GPs have been urged to delay anti-fungal treatment until they have laboratory results on infections, and encourage more self-care, by Health Protection Agency researchers.
The guidance comes after a survey of 2,500 GPs found over a quarter did not wait for a microscopy report before prescribing oral antifungal treatment for suspected nail infections.
The survey – published in the journal Mycoses last month – found waiting times and a lack of clear guidance for GPs from laboratories contributed to a high rate of oral antifungal prescribing.
Oral antifungals were used more frequently than topical agents, with 28% of GPs using them in over half of cases. Only 8% prescribed oral agents because topical antifungals had not been effective.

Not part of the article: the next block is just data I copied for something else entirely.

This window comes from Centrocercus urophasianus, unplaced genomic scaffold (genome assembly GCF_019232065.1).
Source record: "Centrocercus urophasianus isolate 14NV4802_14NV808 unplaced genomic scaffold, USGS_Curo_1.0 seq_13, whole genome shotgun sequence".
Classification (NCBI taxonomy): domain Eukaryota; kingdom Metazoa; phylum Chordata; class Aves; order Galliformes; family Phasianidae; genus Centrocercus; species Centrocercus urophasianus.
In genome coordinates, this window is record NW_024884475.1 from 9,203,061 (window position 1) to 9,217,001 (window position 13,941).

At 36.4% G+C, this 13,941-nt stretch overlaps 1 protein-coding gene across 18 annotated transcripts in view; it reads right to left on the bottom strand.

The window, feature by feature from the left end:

Hepatoxicity has been reported with terbinafine and itraconazole, and the audit found that GPs do not routinely perform assessments for pre-existing liver disease, with only 15% assessing liver function before starting oral antifungal treatment, and 36% never requesting liver function tests.
Study leader Gemma Lasseter, microbiologist with the HPA’s Primary Care Unit, said: ‘Our results show that GPs should rely more heavily on laboratory results when choosing expensive and lengthy treatment regimes.’
‘Microbiology laboratory specimen reporting systems should be updated to provide GPs with treatment guidance for each positive patient, thus ensuring that superficial fungal infections are managed similarly throughout the UK.’